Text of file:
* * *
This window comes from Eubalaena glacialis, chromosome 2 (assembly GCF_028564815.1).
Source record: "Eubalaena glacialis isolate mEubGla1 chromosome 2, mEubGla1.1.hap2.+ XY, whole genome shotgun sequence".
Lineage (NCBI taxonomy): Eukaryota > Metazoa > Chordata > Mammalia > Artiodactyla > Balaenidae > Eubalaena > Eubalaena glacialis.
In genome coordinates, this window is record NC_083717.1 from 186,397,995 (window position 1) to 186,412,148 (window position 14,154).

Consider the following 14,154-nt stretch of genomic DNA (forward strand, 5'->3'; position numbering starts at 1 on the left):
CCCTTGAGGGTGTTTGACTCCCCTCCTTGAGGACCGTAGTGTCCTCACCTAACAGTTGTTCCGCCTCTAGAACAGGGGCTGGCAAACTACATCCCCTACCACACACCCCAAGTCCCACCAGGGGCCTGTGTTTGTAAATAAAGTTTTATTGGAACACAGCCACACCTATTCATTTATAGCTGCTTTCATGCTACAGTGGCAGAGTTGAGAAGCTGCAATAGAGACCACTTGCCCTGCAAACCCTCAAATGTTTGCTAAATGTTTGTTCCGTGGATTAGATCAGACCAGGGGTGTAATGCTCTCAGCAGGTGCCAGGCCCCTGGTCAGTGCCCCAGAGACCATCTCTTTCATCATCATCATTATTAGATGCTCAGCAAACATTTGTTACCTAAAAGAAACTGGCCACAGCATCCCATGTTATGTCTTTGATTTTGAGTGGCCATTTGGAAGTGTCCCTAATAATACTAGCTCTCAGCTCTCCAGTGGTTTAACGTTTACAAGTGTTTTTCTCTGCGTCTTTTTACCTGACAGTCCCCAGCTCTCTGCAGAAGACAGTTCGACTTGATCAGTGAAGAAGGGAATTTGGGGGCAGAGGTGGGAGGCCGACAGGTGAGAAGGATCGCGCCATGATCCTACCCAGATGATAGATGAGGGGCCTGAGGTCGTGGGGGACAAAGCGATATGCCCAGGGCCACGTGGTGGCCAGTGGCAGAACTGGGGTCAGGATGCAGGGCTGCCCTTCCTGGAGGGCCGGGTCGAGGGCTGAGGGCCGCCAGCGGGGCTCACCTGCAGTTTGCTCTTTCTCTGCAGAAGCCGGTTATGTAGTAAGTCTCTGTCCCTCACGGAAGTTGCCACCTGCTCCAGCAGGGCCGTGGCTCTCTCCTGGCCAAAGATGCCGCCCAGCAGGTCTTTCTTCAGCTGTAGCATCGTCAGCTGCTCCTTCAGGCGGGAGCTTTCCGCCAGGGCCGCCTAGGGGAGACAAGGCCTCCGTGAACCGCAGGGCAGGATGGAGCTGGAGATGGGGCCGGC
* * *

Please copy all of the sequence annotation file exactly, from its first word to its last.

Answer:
This window comes from Eubalaena glacialis, chromosome 2 (assembly GCF_028564815.1).
Source record: "Eubalaena glacialis isolate mEubGla1 chromosome 2, mEubGla1.1.hap2.+ XY, whole genome shotgun sequence".
Lineage (NCBI taxonomy): Eukaryota > Metazoa > Chordata > Mammalia > Artiodactyla > Balaenidae > Eubalaena > Eubalaena glacialis.
In genome coordinates, this window is record NC_083717.1 from 186,397,995 (window position 1) to 186,412,148 (window position 14,154).

Consider the following 14,154-nt stretch of genomic DNA (forward strand, 5'->3'; position numbering starts at 1 on the left):
CCCTTGAGGGTGTTTGACTCCCCTCCTTGAGGACCGTAGTGTCCTCACCTAACAGTTGTTCCGCCTCTAGAACAGGGGCTGGCAAACTACATCCCCTACCACACACCCCAAGTCCCACCAGGGGCCTGTGTTTGTAAATAAAGTTTTATTGGAACACAGCCACACCTATTCATTTATAGCTGCTTTCATGCTACAGTGGCAGAGTTGAGAAGCTGCAATAGAGACCACTTGCCCTGCAAACCCTCAAATGTTTGCTAAATGTTTGTTCCGTGGATTAGATCAGACCAGGGGTGTAATGCTCTCAGCAGGTGCCAGGCCCCTGGTCAGTGCCCCAGAGACCATCTCTTTCATCATCATCATTATTAGATGCTCAGCAAACATTTGTTACCTAAAAGAAACTGGCCACAGCATCCCATGTTATGTCTTTGATTTTGAGTGGCCATTTGGAAGTGTCCCTAATAATACTAGCTCTCAGCTCTCCAGTGGTTTAACGTTTACAAGTGTTTTTCTCTGCGTCTTTTTACCTGACAGTCCCCAGCTCTCTGCAGAAGACAGTTCGACTTGATCAGTGAAGAAGGGAATTTGGGGGCAGAGGTGGGAGGCCGACAGGTGAGAAGGATCGCGCCATGATCCTACCCAGATGATAGATGAGGGGCCTGAGGTCGTGGGGGACAAAGCGATATGCCCAGGGCCACGTGGTGGCCAGTGGCAGAACTGGGGTCAGGATGCAGGGCTGCCCTTCCTGGAGGGCCGGGTCGAGGGCTGAGGGCCGCCAGCGGGGCTCACCTGCAGTTTGCTCTTTCTCTGCAGAAGCCGGTTATGTAGTAAGTCTCTGTCCCTCACGGAAGTTGCCACCTGCTCCAGCAGGGCCGTGGCTCTCTCCTGGCCAAAGATGCCGCCCAGCAGGTCTTTCTTCAGCTGTAGCATCGTCAGCTGCTCCTTCAGGCGGGAGCTTTCCGCCAGGGCCGCCTAGGGGAGACAAGGCCTCCGTGAACCGCAGGGCAGGATGGAGCTGGAGATGGGGCCGGC